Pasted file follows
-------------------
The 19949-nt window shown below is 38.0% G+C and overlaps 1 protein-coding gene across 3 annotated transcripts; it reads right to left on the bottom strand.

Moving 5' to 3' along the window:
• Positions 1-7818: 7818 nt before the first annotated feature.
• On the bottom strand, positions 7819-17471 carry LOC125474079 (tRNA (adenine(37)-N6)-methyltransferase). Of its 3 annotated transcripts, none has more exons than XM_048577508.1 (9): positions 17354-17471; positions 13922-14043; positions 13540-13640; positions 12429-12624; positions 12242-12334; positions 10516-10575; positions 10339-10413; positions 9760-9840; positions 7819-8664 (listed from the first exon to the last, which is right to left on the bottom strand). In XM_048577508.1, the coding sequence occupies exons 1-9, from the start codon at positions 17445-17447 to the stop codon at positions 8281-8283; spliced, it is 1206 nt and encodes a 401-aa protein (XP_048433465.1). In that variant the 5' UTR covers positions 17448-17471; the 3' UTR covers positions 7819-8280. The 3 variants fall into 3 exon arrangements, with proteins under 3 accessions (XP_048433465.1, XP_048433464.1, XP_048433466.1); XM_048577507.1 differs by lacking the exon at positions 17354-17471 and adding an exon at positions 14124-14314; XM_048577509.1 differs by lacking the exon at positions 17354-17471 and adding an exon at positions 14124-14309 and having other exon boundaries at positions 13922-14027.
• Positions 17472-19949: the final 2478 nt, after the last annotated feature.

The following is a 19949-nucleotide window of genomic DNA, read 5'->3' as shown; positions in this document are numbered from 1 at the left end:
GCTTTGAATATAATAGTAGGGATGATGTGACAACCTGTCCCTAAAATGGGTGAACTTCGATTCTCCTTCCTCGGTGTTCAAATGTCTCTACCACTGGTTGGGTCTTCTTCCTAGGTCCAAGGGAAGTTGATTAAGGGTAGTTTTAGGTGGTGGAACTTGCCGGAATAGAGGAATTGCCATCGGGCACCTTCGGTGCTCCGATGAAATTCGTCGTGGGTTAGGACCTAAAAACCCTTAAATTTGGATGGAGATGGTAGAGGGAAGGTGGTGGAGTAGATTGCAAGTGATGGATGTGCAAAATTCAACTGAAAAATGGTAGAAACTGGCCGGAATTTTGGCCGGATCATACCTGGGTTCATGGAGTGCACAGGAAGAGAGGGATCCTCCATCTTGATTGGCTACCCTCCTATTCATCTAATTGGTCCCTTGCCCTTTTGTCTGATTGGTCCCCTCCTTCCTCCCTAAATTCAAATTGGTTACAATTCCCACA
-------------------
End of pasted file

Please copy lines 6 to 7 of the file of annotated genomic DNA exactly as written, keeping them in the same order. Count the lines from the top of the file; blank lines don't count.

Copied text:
The following is a 19949-nucleotide window of genomic DNA, read 5'->3' as shown; positions in this document are numbered from 1 at the left end:
GCTTTGAATATAATAGTAGGGATGATGTGACAACCTGTCCCTAAAATGGGTGAACTTCGATTCTCCTTCCTCGGTGTTCAAATGTCTCTACCACTGGTTGGGTCTTCTTCCTAGGTCCAAGGGAAGTTGATTAAGGGTAGTTTTAGGTGGTGGAACTTGCCGGAATAGAGGAATTGCCATCGGGCACCTTCGGTGCTCCGATGAAATTCGTCGTGGGTTAGGACCTAAAAACCCTTAAATTTGGATGGAGATGGTAGAGGGAAGGTGGTGGAGTAGATTGCAAGTGATGGATGTGCAAAATTCAACTGAAAAATGGTAGAAACTGGCCGGAATTTTGGCCGGATCATACCTGGGTTCATGGAGTGCACAGGAAGAGAGGGATCCTCCATCTTGATTGGCTACCCTCCTATTCATCTAATTGGTCCCTTGCCCTTTTGTCTGATTGGTCCCCTCCTTCCTCCCTAAATTCAAATTGGTTACAATTCCCACA